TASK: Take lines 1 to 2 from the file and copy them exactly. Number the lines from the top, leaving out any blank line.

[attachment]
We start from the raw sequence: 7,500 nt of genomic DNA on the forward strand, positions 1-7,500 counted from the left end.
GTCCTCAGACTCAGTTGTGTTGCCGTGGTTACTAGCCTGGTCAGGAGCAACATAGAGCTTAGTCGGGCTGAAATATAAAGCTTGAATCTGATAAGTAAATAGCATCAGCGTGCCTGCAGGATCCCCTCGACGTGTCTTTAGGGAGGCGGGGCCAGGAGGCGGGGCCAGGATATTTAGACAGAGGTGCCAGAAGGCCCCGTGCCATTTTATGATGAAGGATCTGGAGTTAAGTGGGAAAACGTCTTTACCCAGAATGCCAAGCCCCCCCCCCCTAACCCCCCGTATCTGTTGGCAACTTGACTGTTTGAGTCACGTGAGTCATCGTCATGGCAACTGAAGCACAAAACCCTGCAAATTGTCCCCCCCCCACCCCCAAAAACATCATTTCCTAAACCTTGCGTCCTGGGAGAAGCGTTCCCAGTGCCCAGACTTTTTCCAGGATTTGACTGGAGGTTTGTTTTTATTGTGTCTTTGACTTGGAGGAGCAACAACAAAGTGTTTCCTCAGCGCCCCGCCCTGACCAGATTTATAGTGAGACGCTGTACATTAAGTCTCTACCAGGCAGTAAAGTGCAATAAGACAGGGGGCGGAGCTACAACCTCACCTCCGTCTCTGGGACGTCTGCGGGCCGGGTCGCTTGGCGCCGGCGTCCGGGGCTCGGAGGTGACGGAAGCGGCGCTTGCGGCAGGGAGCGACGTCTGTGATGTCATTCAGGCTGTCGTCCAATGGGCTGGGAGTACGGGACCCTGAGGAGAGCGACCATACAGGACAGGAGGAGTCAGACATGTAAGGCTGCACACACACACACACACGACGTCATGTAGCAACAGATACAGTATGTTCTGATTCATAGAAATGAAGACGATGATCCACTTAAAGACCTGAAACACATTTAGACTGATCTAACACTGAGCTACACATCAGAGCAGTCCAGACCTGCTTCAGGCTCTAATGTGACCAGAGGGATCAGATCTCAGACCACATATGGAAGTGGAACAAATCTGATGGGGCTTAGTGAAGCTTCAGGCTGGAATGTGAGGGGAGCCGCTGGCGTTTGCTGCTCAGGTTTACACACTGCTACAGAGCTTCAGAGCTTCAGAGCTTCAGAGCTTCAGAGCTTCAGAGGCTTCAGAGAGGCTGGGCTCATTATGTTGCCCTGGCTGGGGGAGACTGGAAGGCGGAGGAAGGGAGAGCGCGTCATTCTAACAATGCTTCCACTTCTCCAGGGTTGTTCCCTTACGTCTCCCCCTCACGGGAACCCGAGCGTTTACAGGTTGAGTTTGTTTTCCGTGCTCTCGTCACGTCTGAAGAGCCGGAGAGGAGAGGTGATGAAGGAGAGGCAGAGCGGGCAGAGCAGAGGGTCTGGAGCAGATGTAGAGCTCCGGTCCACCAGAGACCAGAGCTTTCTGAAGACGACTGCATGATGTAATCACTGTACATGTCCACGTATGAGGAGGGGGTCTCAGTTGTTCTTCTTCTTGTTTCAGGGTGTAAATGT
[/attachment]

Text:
We start from the raw sequence: 7,500 nt of genomic DNA on the forward strand, positions 1-7,500 counted from the left end.
GTCCTCAGACTCAGTTGTGTTGCCGTGGTTACTAGCCTGGTCAGGAGCAACATAGAGCTTAGTCGGGCTGAAATATAAAGCTTGAATCTGATAAGTAAATAGCATCAGCGTGCCTGCAGGATCCCCTCGACGTGTCTTTAGGGAGGCGGGGCCAGGAGGCGGGGCCAGGATATTTAGACAGAGGTGCCAGAAGGCCCCGTGCCATTTTATGATGAAGGATCTGGAGTTAAGTGGGAAAACGTCTTTACCCAGAATGCCAAGCCCCCCCCCCCTAACCCCCCGTATCTGTTGGCAACTTGACTGTTTGAGTCACGTGAGTCATCGTCATGGCAACTGAAGCACAAAACCCTGCAAATTGTCCCCCCCCCACCCCCAAAAACATCATTTCCTAAACCTTGCGTCCTGGGAGAAGCGTTCCCAGTGCCCAGACTTTTTCCAGGATTTGACTGGAGGTTTGTTTTTATTGTGTCTTTGACTTGGAGGAGCAACAACAAAGTGTTTCCTCAGCGCCCCGCCCTGACCAGATTTATAGTGAGACGCTGTACATTAAGTCTCTACCAGGCAGTAAAGTGCAATAAGACAGGGGGCGGAGCTACAACCTCACCTCCGTCTCTGGGACGTCTGCGGGCCGGGTCGCTTGGCGCCGGCGTCCGGGGCTCGGAGGTGACGGAAGCGGCGCTTGCGGCAGGGAGCGACGTCTGTGATGTCATTCAGGCTGTCGTCCAATGGGCTGGGAGTACGGGACCCTGAGGAGAGCGACCATACAGGACAGGAGGAGTCAGACATGTAAGGCTGCACACACACACACACACGACGTCATGTAGCAACAGATACAGTATGTTCTGATTCATAGAAATGAAGACGATGATCCACTTAAAGACCTGAAACACATTTAGACTGATCTAACACTGAGCTACACATCAGAGCAGTCCAGACCTGCTTCAGGCTCTAATGTGACCAGAGGGATCAGATCTCAGACCACATATGGAAGTGGAACAAATCTGATGGGGCTTAGTGAAGCTTCAGGCTGGAATGTGAGGGGAGCCGCTGGCGTTTGCTGCTCAGGTTTACACACTGCTACAGAGCTTCAGAGCTTCAGAGCTTCAGAGCTTCAGAGCTTCAGAGGCTTCAGAGAGGCTGGGCTCATTATGTTGCCCTGGCTGGGGGAGACTGGAAGGCGGAGGAAGGGAGAGCGCGTCATTCTAACAATGCTTCCACTTCTCCAGGGTTGTTCCCTTACGTCTCCCCCTCACGGGAACCCGAGCGTTTACAGGTTGAGTTTGTTTTCCGTGCTCTCGTCACGTCTGAAGAGCCGGAGAGGAGAGGTGATGAAGGAGAGGCAGAGCGGGCAGAGCAGAGGGTCTGGAGCAGATGTAGAGCTCCGGTCCACCAGAGACCAGAGCTTTCTGAAGACGACTGCATGATGTAATCACTGTACATGTCCACGTATGAGGAGGGGGTCTCAGTTGTTCTTCTTCTTGTTTCAGGGTGTAAATGT